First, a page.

Category Archives: Uncategorized

New Tech Hobbyist Club off to a Great Start

Our newest club, Tech Hobbyist, is now meeting weekly on Mondays from 2-4 P.M. at the Qualcomm Thinkabit Lab at Virginia Tech’s Northern Virginia Center.

The Tech Hobbyist Club and friends in the lab on December 3, 2018.

The Club Coordinator is Steve Shapiro. Club members are often assisted by interns and our sponsor, Jim Egenrieder. So far they have learned how to use Arduino, how to program in Scratch and how to use the 3D printer. Here’s a sample of their handiwork:

Encore Learning Name Plate made by Tech Hobbyist Club using 3D printer.

Newcomers are welcome. If you’d like to join, please send an email request to info@encorelearning.net with your name and contact information. Information about all of our clubs can be found on the Clubs page of this site.

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Dr. Chip Beck: Soldier, Sailor, Artist, Spy

As part of our ongoing Encore Learning Presents series, we were proud to welcome Dr. Chip Beck to Arlington’s Central Library. 

Dr. Chip Beck, before his talk in the audtorium of Arlington’s Central Library.

Dr. Beck is a retired Navy Commander and frogman, former CIA and State Department consultant and NCIS Agent, as well as a U.S. Army combat artist and editorial cartoonist. With more than 45 years working on international affairs and direct involvement in many crises around the globe, Dr. Beck shared his insights and behind-the-scenes tales of some of recent history’s most intriguing events.

His free-wheeling talk delved into his many adventures in Asia, Africa, and Central America, including Cambodia and Cuba, during war and peacetime, as well as many amusing interludes in between. Dr. Beck also shared details about his life as a combat artist, including in Desert Storm and as Artist in Residence at Gettysburg National Cemetery.

View Dr. Beck’s work online.

Encore Learning Presents is jointly sponsored by Encore Learning and Arlington Public Library. Check our online calendar for upcoming presentations. Unless otherwise noted, all presentations are open to the public, no registration required.

Ethnic Lunch Club Packs the House at Little Viet Garden

Always up for a new culinary adventure, our popular Ethnic Lunch Club took up quite a few tables at Little Viet Garden.

Oh, and the food was good, too!

Thank you, Carolyn Francis, for the photos!

If you’d like to join our Ethnic Lunch Club, please send an email request to info@encorelearning.net with your name and contact information. Information about all of our clubs can be found on the Clubs page of this site.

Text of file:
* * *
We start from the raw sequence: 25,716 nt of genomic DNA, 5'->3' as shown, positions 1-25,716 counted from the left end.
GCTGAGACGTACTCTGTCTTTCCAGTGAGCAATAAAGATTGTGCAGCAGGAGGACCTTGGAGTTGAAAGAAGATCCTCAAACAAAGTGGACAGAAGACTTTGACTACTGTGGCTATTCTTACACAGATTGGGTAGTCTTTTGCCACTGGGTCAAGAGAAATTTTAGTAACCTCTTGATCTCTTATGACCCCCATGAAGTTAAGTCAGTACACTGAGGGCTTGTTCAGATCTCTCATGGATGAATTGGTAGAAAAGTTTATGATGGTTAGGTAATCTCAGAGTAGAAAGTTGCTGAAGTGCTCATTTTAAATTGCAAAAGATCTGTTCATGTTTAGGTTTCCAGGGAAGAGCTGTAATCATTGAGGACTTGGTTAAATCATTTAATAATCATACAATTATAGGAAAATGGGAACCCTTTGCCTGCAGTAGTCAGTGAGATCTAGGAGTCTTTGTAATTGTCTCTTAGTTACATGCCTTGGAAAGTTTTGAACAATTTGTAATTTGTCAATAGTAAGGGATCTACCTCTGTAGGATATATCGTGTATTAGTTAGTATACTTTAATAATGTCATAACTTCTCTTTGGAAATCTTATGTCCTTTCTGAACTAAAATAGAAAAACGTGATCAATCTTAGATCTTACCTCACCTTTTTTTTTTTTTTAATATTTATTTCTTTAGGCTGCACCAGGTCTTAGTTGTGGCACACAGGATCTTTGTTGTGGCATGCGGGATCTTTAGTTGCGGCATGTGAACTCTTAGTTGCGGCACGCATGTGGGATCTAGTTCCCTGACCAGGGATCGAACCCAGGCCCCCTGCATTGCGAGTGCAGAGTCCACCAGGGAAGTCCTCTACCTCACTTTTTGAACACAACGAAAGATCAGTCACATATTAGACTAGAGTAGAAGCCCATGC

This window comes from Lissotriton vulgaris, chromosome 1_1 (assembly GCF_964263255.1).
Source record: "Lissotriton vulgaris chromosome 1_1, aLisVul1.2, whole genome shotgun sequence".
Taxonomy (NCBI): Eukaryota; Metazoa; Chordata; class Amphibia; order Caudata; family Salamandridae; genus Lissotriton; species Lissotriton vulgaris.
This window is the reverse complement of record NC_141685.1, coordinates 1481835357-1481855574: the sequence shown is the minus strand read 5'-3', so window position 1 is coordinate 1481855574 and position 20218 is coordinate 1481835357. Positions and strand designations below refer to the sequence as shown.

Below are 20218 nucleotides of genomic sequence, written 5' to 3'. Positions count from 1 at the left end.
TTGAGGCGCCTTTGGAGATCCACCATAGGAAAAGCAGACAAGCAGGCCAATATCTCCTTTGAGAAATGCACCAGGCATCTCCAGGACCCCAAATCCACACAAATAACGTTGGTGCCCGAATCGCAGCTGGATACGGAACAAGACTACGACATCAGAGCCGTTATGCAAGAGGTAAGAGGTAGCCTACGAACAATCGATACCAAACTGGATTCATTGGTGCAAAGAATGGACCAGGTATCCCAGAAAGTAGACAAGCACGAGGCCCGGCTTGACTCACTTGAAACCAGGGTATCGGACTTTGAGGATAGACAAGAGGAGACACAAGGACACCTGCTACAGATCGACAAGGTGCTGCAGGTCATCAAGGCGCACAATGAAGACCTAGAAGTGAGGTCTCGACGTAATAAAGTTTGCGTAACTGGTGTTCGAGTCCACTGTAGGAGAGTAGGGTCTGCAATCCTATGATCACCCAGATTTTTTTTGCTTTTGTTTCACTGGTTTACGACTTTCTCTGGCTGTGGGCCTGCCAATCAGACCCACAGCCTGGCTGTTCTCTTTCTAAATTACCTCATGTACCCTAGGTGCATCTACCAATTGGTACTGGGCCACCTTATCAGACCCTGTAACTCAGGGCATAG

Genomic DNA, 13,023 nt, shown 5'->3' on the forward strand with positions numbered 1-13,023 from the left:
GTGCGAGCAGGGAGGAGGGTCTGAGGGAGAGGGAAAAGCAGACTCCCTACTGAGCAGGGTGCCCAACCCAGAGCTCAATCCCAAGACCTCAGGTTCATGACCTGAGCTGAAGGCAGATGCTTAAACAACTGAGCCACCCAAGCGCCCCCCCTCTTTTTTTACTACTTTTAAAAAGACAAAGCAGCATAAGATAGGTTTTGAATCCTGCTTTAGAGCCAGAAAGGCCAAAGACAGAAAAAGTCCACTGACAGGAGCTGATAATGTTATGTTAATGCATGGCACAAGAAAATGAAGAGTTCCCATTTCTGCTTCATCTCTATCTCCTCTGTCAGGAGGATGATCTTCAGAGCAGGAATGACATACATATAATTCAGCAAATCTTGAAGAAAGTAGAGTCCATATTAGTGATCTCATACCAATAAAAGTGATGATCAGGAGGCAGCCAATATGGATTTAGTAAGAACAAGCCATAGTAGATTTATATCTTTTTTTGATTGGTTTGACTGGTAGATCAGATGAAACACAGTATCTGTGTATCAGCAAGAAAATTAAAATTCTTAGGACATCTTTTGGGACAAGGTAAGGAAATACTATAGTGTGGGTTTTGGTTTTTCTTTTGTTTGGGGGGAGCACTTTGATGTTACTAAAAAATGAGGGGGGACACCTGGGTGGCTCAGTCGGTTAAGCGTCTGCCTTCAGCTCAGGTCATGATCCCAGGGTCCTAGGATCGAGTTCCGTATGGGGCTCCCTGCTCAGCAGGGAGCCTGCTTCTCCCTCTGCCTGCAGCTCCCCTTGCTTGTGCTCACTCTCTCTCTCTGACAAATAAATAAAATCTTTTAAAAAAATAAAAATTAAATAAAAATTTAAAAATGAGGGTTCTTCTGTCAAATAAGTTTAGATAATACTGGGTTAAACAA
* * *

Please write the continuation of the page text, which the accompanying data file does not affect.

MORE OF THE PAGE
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DC Jazz History Walking Tour a Hit

Our members recently enjoyed a two hour walking tour of the highlights of DC’s incredible Jazz history in the Shaw neighborhood. The clubs and theaters on U Street, N.W., dubbed the city’s “Black Broadway,” drew audiences to hear headliners like Cab Calloway, Louis Armstrong and D.C.-born Duke Ellington.

Our members in front of the Historic Howard Theater. Photo courtesy Louise Kenny.

Members listen to tour guide Garrett Peck in front of Bohemian Caverns.                Photo courtesy Louise Kenny.

Members in front of DC Jazz Icon, a mural by Kate Dicecco on one wall of the Right Proper Brewing Company. Photo courtesy Louise Kenny.

Some of the crowd went on for more modern day jazz – to listen to our instructor Ken Avis and his band Veronneau.  Thank you to Louise Kenny of our Special Events Committee for coordinating the tour.  View our current list of Special Events and join us soon!

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CAC Member Dr. Emma Violand-Sanchez Honored

One of our Community Advisory Council members, Dr. Emma Violand-Sanchez, was recently honored by the Arlington Community Foundation (ACF) with its annual Spirit of the Community Award. ACF held a celebratory luncheon on September 27, and Vice President Tom Adams represented Encore Learning.

Encore Learning Vice President Tom Adams and Dr. Emma Violand-Sanchez at the ACF Spirit of Community Luncheon. Photo courtesy Tom Adams.

Dr. Violand-Sanchez founded the Dream Project in 2010.  This non-profit empowers students whose immigration status creates barriers to education by working with them to access and succeed in college through scholarships, mentoring, family engagement and advocacy.  In the past year, the Dream Project awarded $144,000 in scholarships to “dreamers” residing in Virginia.

Dr. Violand-Sanchez was honored for her dedication to helping low-income students, particularly in the immigrant community, overcome the disadvantages in pursuing their education, notably language barriers, parent engagement and financial need.  Dr. Violand-Sanchez was the first immigrant Latino administrator in the Arlington Public Schools where she started the first bilingual education program, the first bilingual GED program in Virginia and programs for English Language learners.  In 2008, she was elected to the Arlington School Public Schools Board of Education and served for two terms. We are so fortunate to have her serve on our Community Advisory Council.